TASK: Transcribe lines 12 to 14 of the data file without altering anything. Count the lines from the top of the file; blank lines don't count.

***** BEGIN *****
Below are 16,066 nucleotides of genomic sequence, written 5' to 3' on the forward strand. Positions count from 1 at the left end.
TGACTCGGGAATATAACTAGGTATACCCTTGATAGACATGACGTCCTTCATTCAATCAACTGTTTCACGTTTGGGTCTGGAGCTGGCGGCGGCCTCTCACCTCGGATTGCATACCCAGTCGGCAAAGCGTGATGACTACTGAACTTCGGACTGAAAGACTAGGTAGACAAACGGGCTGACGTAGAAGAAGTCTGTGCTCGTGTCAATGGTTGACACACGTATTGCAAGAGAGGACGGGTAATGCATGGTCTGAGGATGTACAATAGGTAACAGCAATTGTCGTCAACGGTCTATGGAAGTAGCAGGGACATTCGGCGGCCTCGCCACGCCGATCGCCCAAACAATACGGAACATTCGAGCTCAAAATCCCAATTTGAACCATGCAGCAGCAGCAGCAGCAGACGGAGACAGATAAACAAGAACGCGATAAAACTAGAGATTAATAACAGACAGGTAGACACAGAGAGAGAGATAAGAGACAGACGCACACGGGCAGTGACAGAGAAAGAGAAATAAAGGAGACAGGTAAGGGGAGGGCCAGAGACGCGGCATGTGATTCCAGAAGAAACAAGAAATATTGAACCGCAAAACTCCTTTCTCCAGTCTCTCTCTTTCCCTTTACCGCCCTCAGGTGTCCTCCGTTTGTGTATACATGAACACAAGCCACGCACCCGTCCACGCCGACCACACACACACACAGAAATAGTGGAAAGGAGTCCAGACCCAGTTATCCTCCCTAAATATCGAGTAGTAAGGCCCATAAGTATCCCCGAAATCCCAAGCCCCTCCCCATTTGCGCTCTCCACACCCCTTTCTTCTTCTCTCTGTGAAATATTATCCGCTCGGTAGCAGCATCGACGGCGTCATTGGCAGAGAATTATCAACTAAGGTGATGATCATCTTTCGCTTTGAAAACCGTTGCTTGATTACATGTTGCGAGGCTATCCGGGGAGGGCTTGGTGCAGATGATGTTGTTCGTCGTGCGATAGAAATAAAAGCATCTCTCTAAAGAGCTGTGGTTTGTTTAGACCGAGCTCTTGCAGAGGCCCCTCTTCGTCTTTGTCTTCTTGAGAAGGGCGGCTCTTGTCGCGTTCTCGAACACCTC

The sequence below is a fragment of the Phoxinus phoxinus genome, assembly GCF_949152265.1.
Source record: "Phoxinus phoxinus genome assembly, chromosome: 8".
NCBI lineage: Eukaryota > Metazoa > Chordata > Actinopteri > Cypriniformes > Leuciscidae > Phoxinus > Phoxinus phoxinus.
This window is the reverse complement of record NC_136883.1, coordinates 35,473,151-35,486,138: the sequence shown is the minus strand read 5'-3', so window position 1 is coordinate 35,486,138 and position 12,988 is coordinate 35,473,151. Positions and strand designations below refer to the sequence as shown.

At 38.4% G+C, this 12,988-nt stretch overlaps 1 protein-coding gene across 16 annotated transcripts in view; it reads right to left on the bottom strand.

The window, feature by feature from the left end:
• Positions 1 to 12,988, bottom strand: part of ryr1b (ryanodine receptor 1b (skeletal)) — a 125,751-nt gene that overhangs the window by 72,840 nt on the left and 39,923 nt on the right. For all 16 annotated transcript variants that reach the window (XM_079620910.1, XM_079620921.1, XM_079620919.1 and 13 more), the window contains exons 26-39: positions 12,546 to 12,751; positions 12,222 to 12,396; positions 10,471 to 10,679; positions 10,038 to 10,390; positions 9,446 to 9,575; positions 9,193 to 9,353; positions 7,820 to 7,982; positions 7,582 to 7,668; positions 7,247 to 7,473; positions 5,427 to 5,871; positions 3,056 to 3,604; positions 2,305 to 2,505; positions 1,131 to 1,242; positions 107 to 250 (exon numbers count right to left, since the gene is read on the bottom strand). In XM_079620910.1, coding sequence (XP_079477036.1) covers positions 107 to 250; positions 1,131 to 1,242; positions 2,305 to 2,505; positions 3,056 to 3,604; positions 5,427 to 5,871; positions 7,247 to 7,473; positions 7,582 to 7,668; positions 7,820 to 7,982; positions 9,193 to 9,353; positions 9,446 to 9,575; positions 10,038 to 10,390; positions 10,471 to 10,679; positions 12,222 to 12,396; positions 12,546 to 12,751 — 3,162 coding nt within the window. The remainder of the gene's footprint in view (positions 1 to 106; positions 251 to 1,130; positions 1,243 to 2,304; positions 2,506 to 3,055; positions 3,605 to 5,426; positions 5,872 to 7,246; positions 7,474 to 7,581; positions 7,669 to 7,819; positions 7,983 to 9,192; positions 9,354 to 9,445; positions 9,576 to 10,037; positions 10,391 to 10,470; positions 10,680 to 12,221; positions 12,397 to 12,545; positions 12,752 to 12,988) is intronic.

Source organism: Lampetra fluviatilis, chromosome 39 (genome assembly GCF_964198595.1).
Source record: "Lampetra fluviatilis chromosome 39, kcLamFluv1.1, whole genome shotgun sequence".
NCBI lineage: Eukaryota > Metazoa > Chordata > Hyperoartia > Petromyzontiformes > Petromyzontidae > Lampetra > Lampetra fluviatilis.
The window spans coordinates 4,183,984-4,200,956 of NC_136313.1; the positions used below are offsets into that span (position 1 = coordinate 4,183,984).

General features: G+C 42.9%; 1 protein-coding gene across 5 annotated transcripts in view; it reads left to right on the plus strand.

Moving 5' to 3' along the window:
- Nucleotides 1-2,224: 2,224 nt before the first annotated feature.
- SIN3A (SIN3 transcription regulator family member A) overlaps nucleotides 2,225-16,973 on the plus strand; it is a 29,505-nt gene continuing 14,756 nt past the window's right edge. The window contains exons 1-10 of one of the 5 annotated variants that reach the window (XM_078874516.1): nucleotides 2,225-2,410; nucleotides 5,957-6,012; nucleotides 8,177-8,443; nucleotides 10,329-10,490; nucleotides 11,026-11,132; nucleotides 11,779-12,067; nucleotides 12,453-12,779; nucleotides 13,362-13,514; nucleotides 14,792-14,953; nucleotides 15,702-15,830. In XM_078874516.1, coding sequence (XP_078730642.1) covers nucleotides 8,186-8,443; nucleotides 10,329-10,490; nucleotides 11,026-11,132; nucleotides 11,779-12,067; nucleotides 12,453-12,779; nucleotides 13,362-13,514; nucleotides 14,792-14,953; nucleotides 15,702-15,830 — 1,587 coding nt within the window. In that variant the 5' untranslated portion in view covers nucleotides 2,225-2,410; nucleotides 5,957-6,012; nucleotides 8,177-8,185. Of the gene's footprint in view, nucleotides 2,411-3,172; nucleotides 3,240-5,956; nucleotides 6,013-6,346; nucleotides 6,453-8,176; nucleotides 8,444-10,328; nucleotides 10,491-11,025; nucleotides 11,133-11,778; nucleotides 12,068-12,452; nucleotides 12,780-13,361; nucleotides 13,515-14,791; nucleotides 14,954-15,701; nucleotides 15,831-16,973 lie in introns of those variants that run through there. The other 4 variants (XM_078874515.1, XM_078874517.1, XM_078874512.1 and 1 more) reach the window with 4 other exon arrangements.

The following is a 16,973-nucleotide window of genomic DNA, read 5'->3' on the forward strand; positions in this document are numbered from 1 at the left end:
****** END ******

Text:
NCBI lineage: Eukaryota > Metazoa > Chordata > Hyperoartia > Petromyzontiformes > Petromyzontidae > Lampetra > Lampetra fluviatilis.
The window spans coordinates 4,183,984-4,200,956 of NC_136313.1; the positions used below are offsets into that span (position 1 = coordinate 4,183,984).

General features: G+C 42.9%; 1 protein-coding gene across 5 annotated transcripts in view; it reads left to right on the plus strand.